Namibia Red Cross
Staff from the Namibian Red Cross, USAID/Namibia, and USAID/OFDA conducted an assessment of drought conditions following severely decreased rainfall in 2012 and 2013.
Adam Weimer

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Key Developments

USAID's Office of U.S. Foreign Disaster Assistance USAID/OFDA) is responding to a regional drought in Southern Africa, including in Angola, Lesotho, Madagascar, Malawi, Mozambique, Namibia, Swaziland, and Zimbabwe.

From October 2018 to March 2019, Namibia experienced its driest rainfall season in 38 years, resulting in severe drought that has affected approximately 556,000 people. The drought also resulted in diminished crop production that is estimated to be 42 percent below average in many areas.

On May 6, the Government of the Republic of Namibia (GRN) declared a state of emergency for all regions of the country as a result of the effects of the drought. The GRN is leading the response and approved a package of interventions, including food assistance, livelihoods support, increased access to safe drinking water, and seed distributions.

On May 22, U.S. Ambassador Lisa Johnson declared a disaster due to the effects of drought in Namibia. In response, USAID’s Office of U.S. Foreign Disaster Assistance provided $100,000 to the Namibia Red Cross Society to provide water, sanitation, and hygiene support to affected communities.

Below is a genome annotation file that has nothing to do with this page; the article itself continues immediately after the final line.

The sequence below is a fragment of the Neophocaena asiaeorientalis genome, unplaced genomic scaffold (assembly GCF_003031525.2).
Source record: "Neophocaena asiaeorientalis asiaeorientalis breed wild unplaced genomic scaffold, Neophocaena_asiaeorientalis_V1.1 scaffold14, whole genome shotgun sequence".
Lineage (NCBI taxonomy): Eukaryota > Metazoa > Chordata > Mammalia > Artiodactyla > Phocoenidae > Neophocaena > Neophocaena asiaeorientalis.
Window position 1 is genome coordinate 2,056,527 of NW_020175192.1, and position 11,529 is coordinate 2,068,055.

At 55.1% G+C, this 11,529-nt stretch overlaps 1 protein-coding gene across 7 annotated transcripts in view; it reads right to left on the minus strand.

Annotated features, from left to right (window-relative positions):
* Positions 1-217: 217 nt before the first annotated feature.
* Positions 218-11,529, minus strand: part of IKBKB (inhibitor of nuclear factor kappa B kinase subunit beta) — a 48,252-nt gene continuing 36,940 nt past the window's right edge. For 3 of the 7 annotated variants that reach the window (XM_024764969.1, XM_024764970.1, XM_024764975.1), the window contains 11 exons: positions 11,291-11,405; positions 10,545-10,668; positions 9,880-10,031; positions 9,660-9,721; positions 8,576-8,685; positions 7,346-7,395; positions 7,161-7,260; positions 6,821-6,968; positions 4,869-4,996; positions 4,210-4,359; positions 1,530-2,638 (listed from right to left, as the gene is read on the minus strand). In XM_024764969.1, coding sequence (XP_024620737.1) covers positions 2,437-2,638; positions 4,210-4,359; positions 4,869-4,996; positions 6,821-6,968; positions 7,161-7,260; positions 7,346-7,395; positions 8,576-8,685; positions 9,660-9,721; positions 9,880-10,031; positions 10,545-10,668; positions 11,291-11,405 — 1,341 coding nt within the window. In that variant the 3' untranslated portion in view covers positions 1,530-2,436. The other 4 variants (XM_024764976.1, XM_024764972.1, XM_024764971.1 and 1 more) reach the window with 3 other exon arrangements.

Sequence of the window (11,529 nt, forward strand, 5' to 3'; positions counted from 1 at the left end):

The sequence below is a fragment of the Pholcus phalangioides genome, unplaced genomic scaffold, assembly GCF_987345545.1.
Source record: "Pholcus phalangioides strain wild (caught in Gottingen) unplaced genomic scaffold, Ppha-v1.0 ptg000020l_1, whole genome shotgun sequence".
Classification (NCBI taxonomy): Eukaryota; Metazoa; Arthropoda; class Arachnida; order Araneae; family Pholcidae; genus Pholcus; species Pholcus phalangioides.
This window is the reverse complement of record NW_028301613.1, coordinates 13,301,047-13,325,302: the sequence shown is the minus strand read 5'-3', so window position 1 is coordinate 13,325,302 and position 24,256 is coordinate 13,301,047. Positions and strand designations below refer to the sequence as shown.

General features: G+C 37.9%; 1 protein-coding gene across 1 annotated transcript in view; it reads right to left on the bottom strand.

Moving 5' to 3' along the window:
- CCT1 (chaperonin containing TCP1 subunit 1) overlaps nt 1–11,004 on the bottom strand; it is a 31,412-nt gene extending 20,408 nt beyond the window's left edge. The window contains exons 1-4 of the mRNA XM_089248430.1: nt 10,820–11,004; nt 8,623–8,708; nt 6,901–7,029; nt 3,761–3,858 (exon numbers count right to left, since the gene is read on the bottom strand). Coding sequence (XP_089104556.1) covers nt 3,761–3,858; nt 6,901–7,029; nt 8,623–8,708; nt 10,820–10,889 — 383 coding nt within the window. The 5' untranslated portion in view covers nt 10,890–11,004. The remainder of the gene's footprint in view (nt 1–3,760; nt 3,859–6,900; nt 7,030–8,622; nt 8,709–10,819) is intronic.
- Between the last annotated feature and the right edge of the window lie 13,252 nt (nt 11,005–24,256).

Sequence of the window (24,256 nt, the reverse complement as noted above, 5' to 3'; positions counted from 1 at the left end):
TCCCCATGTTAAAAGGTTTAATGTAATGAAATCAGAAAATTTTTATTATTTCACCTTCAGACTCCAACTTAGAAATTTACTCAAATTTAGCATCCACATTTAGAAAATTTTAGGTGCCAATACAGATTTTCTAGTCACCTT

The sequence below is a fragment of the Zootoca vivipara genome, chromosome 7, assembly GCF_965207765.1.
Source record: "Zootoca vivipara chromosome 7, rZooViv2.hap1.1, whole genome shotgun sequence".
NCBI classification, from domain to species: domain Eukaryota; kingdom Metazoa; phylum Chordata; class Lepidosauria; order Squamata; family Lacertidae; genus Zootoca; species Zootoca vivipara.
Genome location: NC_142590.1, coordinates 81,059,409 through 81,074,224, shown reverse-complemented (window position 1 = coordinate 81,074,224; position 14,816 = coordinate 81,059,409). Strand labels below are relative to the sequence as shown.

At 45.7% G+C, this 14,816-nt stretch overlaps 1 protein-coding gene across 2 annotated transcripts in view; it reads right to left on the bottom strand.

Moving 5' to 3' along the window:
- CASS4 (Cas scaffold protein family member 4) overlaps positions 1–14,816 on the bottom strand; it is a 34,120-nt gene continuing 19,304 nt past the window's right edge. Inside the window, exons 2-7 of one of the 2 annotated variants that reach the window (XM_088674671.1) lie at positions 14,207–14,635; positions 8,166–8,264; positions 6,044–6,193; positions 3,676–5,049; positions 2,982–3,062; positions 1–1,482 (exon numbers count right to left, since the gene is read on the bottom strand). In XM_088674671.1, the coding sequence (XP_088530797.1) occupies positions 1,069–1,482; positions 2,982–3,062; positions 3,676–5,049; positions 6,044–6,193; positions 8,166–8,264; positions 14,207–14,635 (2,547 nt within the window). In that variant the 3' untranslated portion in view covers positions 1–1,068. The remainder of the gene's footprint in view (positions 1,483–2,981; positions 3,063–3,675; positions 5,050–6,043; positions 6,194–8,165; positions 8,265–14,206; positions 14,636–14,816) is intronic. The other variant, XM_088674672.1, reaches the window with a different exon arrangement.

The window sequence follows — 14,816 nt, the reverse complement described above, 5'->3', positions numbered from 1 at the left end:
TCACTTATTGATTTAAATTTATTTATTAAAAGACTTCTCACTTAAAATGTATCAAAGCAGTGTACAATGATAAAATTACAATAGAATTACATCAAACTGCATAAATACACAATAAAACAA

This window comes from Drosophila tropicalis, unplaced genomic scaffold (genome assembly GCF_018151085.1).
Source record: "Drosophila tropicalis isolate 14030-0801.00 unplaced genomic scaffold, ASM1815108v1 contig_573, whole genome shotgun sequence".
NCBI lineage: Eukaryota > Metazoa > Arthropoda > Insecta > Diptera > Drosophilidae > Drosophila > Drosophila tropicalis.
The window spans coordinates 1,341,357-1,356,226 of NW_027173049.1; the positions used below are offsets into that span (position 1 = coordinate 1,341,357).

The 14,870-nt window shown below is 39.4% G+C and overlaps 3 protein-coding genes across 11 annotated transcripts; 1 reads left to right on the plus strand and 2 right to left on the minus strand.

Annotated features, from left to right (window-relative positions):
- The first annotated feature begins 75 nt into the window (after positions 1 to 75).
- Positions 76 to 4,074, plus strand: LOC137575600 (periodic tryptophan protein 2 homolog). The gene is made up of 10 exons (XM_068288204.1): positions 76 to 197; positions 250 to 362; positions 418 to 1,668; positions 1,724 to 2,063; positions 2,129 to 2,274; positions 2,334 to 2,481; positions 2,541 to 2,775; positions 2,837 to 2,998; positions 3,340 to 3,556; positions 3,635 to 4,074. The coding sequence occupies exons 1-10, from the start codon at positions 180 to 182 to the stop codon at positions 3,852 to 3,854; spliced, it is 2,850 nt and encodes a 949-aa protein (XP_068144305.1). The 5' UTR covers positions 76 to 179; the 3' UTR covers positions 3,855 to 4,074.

USAID's Office of U.S. Foreign Disaster Assistance (USAID/OFDA)  is responding to a regional drought in Southern Africa. Please visit our webpage for additional information.


Namibia is susceptible to many of the same natural disasters that affect much of southern Africa, namely, cyclical drought, epidemics, floods, and food insecurity. USAID/OFDA’s response strategy in Namibia focuses on addressing humanitarian needs while investing in disaster risk reduction programs that strengthen the ability of communities to prepare for and mitigate the effects of disasters.

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Last updated: May 31, 2019

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